The forecast package for R, created and maintained by Professor Rob Hyndman of Monash University, is one of the more useful R packages available available on CRAN. Statistical forecasting — the process of predicting the future value of a time series — is used in just about every realm of data analysis, whether it's trying to predict a future stock price or trying to anticipate changes in the weather. If you're looking to learn about forecasting, a great place to start is the online book Forecasting: Principles and Practice (by Hyndman and George Athanasopoulos) which walks you through the theory and practice, with many examples in R based on the forecast package. Topics covered include multiple regression, Time series decomposition, exponential smoothing, and ARIMA models.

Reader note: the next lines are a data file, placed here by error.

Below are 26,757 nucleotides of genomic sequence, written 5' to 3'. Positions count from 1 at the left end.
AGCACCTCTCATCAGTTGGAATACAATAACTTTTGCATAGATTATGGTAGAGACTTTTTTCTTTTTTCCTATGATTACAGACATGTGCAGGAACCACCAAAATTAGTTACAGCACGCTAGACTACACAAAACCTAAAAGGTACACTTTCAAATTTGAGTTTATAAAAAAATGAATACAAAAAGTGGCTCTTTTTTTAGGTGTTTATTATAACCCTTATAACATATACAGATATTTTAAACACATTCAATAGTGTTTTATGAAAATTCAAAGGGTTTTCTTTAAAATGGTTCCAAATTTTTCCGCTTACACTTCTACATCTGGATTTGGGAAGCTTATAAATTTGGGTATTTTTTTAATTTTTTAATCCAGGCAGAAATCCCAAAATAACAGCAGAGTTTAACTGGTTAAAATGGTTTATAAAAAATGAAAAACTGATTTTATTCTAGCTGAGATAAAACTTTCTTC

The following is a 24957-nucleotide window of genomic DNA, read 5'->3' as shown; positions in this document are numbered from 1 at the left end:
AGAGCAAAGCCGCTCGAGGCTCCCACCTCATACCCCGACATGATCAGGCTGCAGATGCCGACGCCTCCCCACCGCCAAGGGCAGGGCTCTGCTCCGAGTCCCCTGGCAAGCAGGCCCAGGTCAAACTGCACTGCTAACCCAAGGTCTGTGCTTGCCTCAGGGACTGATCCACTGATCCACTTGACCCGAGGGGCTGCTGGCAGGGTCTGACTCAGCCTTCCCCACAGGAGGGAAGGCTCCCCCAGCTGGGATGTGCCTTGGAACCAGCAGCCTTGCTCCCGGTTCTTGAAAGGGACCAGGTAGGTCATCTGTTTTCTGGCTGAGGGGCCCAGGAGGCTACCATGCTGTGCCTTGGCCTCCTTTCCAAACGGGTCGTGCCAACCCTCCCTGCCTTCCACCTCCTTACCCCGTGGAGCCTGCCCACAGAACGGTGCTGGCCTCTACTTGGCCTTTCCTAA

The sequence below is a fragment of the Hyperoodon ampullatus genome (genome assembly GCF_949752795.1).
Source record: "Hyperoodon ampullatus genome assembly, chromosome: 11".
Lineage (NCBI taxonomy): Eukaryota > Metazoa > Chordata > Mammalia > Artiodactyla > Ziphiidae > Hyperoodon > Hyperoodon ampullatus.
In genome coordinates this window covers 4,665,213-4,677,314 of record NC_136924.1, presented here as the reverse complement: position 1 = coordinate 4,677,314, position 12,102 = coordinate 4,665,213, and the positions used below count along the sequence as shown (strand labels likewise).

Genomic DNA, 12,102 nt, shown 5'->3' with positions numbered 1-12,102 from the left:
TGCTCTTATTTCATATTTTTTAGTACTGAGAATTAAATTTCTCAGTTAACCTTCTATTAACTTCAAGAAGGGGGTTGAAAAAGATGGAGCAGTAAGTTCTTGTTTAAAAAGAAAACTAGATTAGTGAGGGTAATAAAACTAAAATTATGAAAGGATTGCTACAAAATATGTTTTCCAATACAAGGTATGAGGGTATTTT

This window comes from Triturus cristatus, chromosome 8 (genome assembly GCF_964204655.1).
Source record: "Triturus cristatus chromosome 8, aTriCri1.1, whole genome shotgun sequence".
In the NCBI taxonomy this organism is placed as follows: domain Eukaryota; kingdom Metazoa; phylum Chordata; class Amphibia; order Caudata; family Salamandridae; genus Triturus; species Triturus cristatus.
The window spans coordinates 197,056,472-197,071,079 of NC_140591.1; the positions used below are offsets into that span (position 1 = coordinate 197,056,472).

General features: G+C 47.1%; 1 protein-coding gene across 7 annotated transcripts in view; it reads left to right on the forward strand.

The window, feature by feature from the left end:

The forecast package itself recently received a major update, to version 7. One major new capability is the ability to easily chart forecasts using the ggplot2 package with the new autoplot function. For example:
fc <- forecast(fdeaths) autoplot(fc)
You can also add forecasts to any ggplot using the new geom_forecasts geom provided by the forecast package:
autoplot(mdeaths) + geom_forecast(h=36, level=c(50,80,95))
There have been several updates to the forecasting functions as well. The function for fitting linear models to time series data, tslm, has been rewritten to be more compatible with the standard lm function. It's now possible to forecast means (as well as medians) when using Box-Cox transformations. And you can now apply neural networks to time series data by building a nonlinear autoregressive model with the new nnetar function.
Those are just some of the highlights of the updates to the forecast package in version 7. For complete details, follow the links to Rob Hyndman's blog, below.